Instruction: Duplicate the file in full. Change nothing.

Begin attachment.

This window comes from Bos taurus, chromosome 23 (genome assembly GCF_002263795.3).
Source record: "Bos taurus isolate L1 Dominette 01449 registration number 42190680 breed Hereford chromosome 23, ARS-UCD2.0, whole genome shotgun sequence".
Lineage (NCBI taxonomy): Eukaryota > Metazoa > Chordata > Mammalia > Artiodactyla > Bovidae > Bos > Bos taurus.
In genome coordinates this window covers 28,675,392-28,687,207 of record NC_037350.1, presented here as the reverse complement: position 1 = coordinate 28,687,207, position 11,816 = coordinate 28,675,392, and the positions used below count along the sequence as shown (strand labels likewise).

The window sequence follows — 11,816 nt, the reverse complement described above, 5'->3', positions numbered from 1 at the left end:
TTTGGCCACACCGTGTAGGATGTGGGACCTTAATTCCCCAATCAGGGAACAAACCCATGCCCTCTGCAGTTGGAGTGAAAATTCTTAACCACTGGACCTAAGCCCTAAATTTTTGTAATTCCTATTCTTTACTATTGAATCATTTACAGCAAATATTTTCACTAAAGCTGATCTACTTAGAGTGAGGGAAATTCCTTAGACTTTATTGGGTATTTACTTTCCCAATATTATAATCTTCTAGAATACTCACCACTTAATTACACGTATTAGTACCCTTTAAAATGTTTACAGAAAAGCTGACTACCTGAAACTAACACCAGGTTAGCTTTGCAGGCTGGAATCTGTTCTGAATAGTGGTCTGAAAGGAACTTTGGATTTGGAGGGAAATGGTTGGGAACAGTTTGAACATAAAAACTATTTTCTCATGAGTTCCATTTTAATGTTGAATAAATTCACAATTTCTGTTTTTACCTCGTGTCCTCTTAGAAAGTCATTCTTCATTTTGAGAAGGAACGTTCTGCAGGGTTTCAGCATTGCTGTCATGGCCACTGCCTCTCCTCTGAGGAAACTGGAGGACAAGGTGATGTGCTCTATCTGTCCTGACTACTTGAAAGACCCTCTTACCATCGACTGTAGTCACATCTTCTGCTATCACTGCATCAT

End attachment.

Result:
This window comes from Bos taurus, chromosome 23 (genome assembly GCF_002263795.3).
Source record: "Bos taurus isolate L1 Dominette 01449 registration number 42190680 breed Hereford chromosome 23, ARS-UCD2.0, whole genome shotgun sequence".
Lineage (NCBI taxonomy): Eukaryota > Metazoa > Chordata > Mammalia > Artiodactyla > Bovidae > Bos > Bos taurus.
In genome coordinates this window covers 28,675,392-28,687,207 of record NC_037350.1, presented here as the reverse complement: position 1 = coordinate 28,687,207, position 11,816 = coordinate 28,675,392, and the positions used below count along the sequence as shown (strand labels likewise).

The window sequence follows — 11,816 nt, the reverse complement described above, 5'->3', positions numbered from 1 at the left end:
TTTGGCCACACCGTGTAGGATGTGGGACCTTAATTCCCCAATCAGGGAACAAACCCATGCCCTCTGCAGTTGGAGTGAAAATTCTTAACCACTGGACCTAAGCCCTAAATTTTTGTAATTCCTATTCTTTACTATTGAATCATTTACAGCAAATATTTTCACTAAAGCTGATCTACTTAGAGTGAGGGAAATTCCTTAGACTTTATTGGGTATTTACTTTCCCAATATTATAATCTTCTAGAATACTCACCACTTAATTACACGTATTAGTACCCTTTAAAATGTTTACAGAAAAGCTGACTACCTGAAACTAACACCAGGTTAGCTTTGCAGGCTGGAATCTGTTCTGAATAGTGGTCTGAAAGGAACTTTGGATTTGGAGGGAAATGGTTGGGAACAGTTTGAACATAAAAACTATTTTCTCATGAGTTCCATTTTAATGTTGAATAAATTCACAATTTCTGTTTTTACCTCGTGTCCTCTTAGAAAGTCATTCTTCATTTTGAGAAGGAACGTTCTGCAGGGTTTCAGCATTGCTGTCATGGCCACTGCCTCTCCTCTGAGGAAACTGGAGGACAAGGTGATGTGCTCTATCTGTCCTGACTACTTGAAAGACCCTCTTACCATCGACTGTAGTCACATCTTCTGCTATCACTGCATCAT